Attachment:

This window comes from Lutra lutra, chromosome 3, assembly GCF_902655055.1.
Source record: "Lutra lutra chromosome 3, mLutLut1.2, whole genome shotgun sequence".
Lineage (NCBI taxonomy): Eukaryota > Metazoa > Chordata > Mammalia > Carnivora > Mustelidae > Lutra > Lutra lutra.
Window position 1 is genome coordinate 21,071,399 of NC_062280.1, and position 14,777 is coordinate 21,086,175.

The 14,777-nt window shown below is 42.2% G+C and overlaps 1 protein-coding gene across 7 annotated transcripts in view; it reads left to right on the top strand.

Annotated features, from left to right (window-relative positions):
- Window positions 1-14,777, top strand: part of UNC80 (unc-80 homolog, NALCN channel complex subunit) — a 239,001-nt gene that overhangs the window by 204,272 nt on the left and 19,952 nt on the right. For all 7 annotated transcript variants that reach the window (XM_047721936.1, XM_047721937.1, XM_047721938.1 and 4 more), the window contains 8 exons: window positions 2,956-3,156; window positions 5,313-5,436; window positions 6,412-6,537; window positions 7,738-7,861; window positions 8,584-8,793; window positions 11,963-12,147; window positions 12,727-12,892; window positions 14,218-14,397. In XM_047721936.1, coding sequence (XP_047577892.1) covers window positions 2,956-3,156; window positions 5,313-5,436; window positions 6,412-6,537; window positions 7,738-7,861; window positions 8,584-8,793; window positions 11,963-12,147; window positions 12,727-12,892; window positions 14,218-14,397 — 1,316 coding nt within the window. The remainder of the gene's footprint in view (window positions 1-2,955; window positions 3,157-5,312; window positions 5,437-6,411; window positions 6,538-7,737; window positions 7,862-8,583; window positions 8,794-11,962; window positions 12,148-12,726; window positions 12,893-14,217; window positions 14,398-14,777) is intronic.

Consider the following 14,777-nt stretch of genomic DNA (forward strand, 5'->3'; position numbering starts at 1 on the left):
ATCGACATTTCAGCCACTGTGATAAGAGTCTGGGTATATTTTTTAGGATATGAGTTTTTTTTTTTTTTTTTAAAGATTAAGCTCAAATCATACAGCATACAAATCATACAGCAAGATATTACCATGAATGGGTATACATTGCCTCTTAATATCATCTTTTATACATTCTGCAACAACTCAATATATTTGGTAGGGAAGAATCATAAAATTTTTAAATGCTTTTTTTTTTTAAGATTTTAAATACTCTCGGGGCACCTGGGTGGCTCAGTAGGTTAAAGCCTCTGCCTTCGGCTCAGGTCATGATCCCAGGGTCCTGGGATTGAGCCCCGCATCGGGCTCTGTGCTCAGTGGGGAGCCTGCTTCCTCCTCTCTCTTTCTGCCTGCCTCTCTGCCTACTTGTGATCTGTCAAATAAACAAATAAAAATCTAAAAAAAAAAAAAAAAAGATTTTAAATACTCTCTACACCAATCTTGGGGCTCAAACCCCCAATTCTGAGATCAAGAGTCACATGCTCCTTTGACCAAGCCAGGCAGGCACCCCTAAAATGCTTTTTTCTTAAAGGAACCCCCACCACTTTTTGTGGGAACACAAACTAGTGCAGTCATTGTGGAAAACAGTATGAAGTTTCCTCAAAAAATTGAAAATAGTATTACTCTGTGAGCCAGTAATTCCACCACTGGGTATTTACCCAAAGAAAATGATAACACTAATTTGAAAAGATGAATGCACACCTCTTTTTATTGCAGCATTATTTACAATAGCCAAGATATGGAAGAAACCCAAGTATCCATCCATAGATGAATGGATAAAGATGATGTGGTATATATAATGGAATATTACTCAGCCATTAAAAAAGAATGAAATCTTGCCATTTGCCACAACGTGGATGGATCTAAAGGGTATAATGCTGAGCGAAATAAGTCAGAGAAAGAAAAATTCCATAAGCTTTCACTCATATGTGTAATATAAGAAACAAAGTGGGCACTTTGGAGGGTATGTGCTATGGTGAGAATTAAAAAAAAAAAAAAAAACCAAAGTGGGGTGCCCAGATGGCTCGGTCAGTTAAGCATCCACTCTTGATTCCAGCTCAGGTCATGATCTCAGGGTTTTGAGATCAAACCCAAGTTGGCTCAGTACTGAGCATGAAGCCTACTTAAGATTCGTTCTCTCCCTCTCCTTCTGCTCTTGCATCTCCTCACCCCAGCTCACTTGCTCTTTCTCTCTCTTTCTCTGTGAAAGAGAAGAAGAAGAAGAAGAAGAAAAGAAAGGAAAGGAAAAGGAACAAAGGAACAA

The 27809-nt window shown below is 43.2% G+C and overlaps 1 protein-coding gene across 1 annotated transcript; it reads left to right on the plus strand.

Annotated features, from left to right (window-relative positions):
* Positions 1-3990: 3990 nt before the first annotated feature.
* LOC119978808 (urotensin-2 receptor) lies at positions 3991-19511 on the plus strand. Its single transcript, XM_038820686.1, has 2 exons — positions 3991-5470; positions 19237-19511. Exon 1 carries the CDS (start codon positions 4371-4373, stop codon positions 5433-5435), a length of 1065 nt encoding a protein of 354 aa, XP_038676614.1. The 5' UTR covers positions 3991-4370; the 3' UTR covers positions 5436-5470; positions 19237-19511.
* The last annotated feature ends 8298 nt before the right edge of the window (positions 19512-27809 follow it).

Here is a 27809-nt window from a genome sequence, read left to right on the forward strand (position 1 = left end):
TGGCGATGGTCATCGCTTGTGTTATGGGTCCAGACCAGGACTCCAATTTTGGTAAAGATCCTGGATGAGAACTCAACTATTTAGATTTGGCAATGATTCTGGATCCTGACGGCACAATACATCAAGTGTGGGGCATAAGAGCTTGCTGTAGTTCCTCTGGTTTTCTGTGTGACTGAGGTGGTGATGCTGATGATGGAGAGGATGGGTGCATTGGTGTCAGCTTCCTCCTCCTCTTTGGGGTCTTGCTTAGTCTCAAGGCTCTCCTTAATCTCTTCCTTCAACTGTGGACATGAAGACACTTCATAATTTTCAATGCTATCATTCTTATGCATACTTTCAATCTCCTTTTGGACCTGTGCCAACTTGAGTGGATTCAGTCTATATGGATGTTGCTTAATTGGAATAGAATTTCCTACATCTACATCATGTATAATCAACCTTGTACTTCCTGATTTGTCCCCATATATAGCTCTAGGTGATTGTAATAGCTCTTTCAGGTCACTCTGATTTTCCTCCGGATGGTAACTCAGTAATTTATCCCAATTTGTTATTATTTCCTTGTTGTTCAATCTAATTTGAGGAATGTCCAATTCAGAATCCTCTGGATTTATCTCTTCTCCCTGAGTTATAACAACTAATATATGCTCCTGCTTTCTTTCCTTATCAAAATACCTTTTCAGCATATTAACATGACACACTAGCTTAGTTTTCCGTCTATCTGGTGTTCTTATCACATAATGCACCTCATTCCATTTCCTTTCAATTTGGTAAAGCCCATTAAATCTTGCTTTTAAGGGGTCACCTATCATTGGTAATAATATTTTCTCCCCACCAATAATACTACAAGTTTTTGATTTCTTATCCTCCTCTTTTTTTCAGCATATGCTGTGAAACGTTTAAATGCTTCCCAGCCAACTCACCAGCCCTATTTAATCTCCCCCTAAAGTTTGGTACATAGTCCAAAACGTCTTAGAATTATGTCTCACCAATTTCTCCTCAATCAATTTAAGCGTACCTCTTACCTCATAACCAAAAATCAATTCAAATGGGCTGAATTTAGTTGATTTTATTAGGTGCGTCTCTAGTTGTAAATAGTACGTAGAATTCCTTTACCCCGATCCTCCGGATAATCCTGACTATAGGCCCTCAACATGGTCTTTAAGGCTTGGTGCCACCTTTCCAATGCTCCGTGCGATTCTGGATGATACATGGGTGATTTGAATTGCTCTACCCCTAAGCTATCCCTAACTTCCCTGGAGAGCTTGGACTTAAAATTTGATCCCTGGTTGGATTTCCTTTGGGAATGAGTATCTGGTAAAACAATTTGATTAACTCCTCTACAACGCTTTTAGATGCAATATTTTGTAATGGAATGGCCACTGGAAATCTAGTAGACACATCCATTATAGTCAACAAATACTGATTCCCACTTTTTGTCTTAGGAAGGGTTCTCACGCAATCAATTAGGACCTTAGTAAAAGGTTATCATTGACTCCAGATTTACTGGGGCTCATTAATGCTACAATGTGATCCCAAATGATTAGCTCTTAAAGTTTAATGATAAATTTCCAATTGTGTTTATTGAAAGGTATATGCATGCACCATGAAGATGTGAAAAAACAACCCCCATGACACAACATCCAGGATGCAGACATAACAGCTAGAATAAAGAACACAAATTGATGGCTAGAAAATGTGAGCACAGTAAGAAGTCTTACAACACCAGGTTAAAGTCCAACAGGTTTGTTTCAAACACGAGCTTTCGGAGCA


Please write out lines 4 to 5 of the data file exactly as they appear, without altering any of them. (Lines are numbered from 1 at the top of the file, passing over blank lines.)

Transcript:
Window position 1 is genome coordinate 21,071,399 of NC_062280.1, and position 14,777 is coordinate 21,086,175.

The 14,777-nt window shown below is 42.2% G+C and overlaps 1 protein-coding gene across 7 annotated transcripts in view; it reads left to right on the top strand.